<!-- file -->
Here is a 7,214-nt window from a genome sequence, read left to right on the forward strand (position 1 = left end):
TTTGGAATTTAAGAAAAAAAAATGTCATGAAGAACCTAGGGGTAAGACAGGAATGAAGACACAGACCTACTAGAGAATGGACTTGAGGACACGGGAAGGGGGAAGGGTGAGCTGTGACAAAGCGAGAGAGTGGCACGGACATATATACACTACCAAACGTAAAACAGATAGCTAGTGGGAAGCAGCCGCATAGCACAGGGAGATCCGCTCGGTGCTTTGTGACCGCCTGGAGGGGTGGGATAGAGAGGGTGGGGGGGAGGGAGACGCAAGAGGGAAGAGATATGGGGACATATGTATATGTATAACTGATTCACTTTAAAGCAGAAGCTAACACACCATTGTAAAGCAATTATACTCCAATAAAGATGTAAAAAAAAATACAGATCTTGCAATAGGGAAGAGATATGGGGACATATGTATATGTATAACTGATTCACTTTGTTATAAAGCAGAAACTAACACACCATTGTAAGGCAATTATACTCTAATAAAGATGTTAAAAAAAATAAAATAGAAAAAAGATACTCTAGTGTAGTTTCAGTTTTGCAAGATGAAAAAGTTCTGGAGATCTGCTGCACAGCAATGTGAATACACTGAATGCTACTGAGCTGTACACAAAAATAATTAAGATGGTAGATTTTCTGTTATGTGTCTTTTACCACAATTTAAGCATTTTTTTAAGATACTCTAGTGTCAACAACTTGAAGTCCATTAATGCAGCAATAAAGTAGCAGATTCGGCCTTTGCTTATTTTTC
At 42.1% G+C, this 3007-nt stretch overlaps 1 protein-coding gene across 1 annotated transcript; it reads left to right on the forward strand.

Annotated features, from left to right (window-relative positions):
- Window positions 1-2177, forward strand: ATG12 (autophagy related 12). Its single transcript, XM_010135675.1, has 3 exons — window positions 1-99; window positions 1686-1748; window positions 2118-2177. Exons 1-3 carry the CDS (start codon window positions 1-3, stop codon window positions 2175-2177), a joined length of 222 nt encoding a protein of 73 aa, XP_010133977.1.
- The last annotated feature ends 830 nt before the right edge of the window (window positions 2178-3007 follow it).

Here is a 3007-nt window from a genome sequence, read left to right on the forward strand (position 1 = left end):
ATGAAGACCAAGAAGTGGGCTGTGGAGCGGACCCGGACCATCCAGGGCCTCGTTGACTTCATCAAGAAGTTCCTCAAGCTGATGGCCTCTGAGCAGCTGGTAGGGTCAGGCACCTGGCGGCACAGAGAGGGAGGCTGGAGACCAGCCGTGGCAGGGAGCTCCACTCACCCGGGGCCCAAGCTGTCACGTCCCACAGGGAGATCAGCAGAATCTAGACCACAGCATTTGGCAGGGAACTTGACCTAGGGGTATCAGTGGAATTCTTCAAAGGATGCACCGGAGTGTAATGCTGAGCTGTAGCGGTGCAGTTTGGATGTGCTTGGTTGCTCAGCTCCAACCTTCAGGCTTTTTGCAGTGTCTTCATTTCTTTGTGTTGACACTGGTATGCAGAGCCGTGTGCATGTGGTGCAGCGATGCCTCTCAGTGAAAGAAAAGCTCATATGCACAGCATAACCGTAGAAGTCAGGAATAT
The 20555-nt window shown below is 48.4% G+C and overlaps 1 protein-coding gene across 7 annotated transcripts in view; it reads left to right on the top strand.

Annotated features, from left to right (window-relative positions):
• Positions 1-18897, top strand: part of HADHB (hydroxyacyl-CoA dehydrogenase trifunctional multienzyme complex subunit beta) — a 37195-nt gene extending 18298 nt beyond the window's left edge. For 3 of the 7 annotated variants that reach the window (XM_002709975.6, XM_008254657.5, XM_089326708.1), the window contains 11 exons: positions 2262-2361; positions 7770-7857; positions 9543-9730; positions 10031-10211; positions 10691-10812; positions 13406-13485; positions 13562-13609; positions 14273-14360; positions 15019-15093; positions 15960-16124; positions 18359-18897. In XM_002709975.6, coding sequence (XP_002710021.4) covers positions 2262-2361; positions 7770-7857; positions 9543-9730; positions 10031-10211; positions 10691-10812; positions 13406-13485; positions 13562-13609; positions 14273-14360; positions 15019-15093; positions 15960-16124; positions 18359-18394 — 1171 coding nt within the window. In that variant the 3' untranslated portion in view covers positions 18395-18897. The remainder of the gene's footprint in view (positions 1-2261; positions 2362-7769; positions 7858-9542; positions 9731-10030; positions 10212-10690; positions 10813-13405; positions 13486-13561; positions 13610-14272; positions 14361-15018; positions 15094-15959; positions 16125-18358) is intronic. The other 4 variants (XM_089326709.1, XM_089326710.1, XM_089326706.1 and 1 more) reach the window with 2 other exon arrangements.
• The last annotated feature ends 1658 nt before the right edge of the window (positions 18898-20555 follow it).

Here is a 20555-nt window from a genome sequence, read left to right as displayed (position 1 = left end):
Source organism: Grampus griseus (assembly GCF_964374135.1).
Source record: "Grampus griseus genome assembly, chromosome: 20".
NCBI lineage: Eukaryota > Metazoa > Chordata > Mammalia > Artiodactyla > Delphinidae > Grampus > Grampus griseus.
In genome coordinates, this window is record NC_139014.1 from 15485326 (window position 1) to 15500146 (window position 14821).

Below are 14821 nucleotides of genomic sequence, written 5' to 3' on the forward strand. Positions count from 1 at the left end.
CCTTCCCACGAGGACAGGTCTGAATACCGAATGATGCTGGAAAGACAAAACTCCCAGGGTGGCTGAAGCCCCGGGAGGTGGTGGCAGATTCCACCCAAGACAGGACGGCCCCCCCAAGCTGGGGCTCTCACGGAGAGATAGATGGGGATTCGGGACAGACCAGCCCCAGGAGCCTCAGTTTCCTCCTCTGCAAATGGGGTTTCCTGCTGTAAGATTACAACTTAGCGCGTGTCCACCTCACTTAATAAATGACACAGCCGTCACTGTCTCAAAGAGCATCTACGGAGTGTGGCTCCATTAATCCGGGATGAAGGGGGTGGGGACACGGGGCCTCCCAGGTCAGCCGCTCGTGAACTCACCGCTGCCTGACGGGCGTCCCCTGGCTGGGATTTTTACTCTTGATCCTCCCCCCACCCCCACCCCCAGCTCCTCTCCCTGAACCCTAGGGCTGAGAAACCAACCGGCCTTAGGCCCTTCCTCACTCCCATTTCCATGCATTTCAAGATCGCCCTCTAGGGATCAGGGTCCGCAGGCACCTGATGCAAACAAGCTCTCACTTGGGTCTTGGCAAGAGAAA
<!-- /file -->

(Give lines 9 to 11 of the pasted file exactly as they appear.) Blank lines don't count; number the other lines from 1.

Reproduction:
The 20555-nt window shown below is 48.4% G+C and overlaps 1 protein-coding gene across 7 annotated transcripts in view; it reads left to right on the top strand.

Annotated features, from left to right (window-relative positions):
• Positions 1-18897, top strand: part of HADHB (hydroxyacyl-CoA dehydrogenase trifunctional multienzyme complex subunit beta) — a 37195-nt gene extending 18298 nt beyond the window's left edge. For 3 of the 7 annotated variants that reach the window (XM_002709975.6, XM_008254657.5, XM_089326708.1), the window contains 11 exons: positions 2262-2361; positions 7770-7857; positions 9543-9730; positions 10031-10211; positions 10691-10812; positions 13406-13485; positions 13562-13609; positions 14273-14360; positions 15019-15093; positions 15960-16124; positions 18359-18897. In XM_002709975.6, coding sequence (XP_002710021.4) covers positions 2262-2361; positions 7770-7857; positions 9543-9730; positions 10031-10211; positions 10691-10812; positions 13406-13485; positions 13562-13609; positions 14273-14360; positions 15019-15093; positions 15960-16124; positions 18359-18394 — 1171 coding nt within the window. In that variant the 3' untranslated portion in view covers positions 18395-18897. The remainder of the gene's footprint in view (positions 1-2261; positions 2362-7769; positions 7858-9542; positions 9731-10030; positions 10212-10690; positions 10813-13405; positions 13486-13561; positions 13610-14272; positions 14361-15018; positions 15094-15959; positions 16125-18358) is intronic. The other 4 variants (XM_089326709.1, XM_089326710.1, XM_089326706.1 and 1 more) reach the window with 2 other exon arrangements.